An evening of glorious arias, seductive duets and soulful serenades, from Mozart to Lehar, and Puccini to The Pirates of Penzance. Sit back and enjoy some of the greatest operatic songs performed by three talented young artists.
Review by Jenni Balow
Lights, music - moon and stars! Very few theatres in the world can provide the last two elements right on cue, but even this late in the season it can happen at the magical Minack.
On the opening night, on what has almost miraculously become a Musical Monday during this uncertain pandemic period, the rain clouds cleared just in time, and an almost full moon flung a shimmering beam across the sea to flood the stage and give us what was promised - Opera Under The Stars.
It was a leap of faith to give this delightful outdoor programme such an optimistic title, but then so much of what has been happening at the Minack this year has been exactly that, and how hugely grateful we are for such stimulating live entertainment, when we thought there might be none.
Even better has been its quality, and the singers that gathered with impeccable piano accompanist Timothy Dean to please us with a programme of familiar arias, duets and serenades, performed exquisitely.
Tim is very much Cornwall's gain. Having moved to the Duchy a couple of years ago, as a former artistic director of the Royal Conservatoire of Scotland, he is a veteran of creating and giving concerts with young singers all over the far north.
Soaring soprano Rose Stachniewska came via the Conservatoire and Royal College of Music to perform for the second time at the Minack, after the triumphant production of Monteverdi's Orfeo, and very fine baritone Jerome Knox joined her with the rich tenor voice of Ryan Vaughan Davies from Wales.
They combined to enhance our senses in the company of Don Giovanni, Pagliacci, Bizet's Pearlfishers, Britten's Billy Budd, Lehar's Merry Widow, the lovesick Rodolfo and Marcello from Puccini's La Boheme, Verdi's La Traviata and many more favourite moments, including a buzzy Fly Duet by Offenbach.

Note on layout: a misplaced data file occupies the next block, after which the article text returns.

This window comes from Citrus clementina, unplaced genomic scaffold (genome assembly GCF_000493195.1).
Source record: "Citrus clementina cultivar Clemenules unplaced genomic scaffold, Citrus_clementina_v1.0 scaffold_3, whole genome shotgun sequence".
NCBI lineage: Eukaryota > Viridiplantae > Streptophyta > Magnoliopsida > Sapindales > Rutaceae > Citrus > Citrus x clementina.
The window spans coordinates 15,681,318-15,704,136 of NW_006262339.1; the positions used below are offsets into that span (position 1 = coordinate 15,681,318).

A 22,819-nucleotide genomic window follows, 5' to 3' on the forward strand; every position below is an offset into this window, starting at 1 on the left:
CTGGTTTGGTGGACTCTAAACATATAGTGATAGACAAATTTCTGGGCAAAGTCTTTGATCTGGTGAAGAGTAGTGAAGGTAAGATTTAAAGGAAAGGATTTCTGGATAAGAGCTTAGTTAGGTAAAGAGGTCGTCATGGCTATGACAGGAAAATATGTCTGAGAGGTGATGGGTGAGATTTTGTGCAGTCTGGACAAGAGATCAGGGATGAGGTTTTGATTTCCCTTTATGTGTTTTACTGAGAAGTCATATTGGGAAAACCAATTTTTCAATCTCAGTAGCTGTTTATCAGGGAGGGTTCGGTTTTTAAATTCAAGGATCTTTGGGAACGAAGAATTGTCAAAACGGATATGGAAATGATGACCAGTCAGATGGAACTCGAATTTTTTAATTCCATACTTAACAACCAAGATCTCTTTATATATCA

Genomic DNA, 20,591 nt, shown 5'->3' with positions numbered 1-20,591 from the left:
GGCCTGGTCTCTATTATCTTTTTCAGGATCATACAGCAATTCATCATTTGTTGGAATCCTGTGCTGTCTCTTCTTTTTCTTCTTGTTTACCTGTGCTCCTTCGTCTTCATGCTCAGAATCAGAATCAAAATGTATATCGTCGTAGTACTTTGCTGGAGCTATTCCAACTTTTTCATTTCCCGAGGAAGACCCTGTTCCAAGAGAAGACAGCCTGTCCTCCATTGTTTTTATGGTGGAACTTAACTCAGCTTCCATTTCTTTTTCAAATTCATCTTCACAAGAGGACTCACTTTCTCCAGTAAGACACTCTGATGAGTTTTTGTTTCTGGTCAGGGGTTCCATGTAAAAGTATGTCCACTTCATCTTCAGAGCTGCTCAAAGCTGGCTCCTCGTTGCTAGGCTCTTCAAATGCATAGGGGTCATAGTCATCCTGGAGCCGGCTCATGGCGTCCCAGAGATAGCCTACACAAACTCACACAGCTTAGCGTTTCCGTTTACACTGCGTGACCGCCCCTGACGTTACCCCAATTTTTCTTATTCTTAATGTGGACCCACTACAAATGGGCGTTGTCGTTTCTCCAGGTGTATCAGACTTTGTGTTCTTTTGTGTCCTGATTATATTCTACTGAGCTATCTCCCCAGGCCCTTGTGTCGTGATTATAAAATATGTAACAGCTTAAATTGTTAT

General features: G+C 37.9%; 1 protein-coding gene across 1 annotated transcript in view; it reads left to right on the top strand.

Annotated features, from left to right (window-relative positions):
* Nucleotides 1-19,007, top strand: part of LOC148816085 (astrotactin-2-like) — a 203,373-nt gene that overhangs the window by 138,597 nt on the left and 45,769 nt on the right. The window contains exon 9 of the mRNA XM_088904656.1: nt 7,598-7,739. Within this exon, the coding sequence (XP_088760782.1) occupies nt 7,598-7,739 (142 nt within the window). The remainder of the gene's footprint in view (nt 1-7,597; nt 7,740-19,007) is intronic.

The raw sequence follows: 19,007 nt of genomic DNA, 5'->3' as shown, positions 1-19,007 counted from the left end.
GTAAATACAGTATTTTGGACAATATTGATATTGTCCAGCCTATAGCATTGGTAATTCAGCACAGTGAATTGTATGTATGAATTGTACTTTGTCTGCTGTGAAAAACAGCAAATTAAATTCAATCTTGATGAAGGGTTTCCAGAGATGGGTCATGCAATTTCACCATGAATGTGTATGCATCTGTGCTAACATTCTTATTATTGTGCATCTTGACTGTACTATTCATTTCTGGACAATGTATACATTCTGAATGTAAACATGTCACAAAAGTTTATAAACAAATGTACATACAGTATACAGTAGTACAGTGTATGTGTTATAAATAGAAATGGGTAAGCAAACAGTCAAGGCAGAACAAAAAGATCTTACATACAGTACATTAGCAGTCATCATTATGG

And, of course, Frederic and Mabel found themselves "in an unfortunate position" in Gilbert and Sullivan's, The Pirates of Penzance, while HMS Pinafore's Captain Corcoran very appropriately turned to the sky for Fair Moon To Thee I Sing.
Fair moon indeed, at least on Monday!
Rose Stachniewska (soprano)
British soprano Rose Stachniewska is a Samling artist and Britten- Pears Young Artist. She graduated from the Royal Conservatoire of Scotland (RCS) where she studied with Wilma MacDougall and won first prize in the Ye Cronies Opera Competition. She graduated with distinction in her master’s from the Royal College of Music where she studied with Rosa Mannion. This is her second appearance at the Minack after performing in last summer’s production of Monteverdi’s Orfeo.
Other performances include Tytania (cover) in A Midsummer Night’s Dream (The Grange Festival ) Mabel in The Pirates of Penzance Tour with Opera Holland Park Inspire Anne Trulove (cover) The Rake’s Progress (British Youth Opera), Greta Fiorentino Street Scene (RCS), Pamina Die Zauberflöte , Adina L’elisir d’amore (Westminster Opera Co.); Nun in Prokofiev’s The Fiery Angel (Scottish Opera), Adele Die Fledermaus (RCS), Soprano 1 in Le Vin Herbé by Frank Martin and Le Renard/La Soeur Jumelle in Les Malheurs d’Orphée by Milhaud (RCS). Recital work includes a concert of French song with the Rimbaud and Verlaine Foundation, Music talks with Jeremy Sams, Ye Cronies concert with Sir Thomas Allen and Victoria Simmonds and a recital of songs by Oliver Knussen with Red Note Ensemble. Opera scenes have included Nanetta, Melisande, Adina (RCS); Dorinda, Susanna, Servillia (ENO Opera Works); Zerlina, Gretel, Euridice, Helena (RCM).